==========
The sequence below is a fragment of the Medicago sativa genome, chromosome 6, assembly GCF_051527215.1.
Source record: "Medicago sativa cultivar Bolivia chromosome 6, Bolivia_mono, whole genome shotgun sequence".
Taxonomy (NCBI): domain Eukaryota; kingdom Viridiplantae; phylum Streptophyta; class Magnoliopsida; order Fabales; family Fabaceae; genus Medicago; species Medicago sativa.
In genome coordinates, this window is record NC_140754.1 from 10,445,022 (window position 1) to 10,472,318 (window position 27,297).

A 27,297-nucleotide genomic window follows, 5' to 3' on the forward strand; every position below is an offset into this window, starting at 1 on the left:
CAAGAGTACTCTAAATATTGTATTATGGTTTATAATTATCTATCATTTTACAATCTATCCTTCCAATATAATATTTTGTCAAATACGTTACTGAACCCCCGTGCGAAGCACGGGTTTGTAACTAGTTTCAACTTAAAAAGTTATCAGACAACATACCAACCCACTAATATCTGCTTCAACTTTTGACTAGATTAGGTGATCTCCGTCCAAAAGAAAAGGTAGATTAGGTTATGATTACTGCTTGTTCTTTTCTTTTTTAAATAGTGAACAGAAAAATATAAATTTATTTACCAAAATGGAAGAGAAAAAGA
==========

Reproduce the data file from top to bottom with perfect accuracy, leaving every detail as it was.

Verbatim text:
The sequence below is a fragment of the Medicago sativa genome, chromosome 6, assembly GCF_051527215.1.
Source record: "Medicago sativa cultivar Bolivia chromosome 6, Bolivia_mono, whole genome shotgun sequence".
Taxonomy (NCBI): domain Eukaryota; kingdom Viridiplantae; phylum Streptophyta; class Magnoliopsida; order Fabales; family Fabaceae; genus Medicago; species Medicago sativa.
In genome coordinates, this window is record NC_140754.1 from 10,445,022 (window position 1) to 10,472,318 (window position 27,297).

A 27,297-nucleotide genomic window follows, 5' to 3' on the forward strand; every position below is an offset into this window, starting at 1 on the left:
CAAGAGTACTCTAAATATTGTATTATGGTTTATAATTATCTATCATTTTACAATCTATCCTTCCAATATAATATTTTGTCAAATACGTTACTGAACCCCCGTGCGAAGCACGGGTTTGTAACTAGTTTCAACTTAAAAAGTTATCAGACAACATACCAACCCACTAATATCTGCTTCAACTTTTGACTAGATTAGGTGATCTCCGTCCAAAAGAAAAGGTAGATTAGGTTATGATTACTGCTTGTTCTTTTCTTTTTTAAATAGTGAACAGAAAAATATAAATTTATTTACCAAAATGGAAGAGAAAAAGA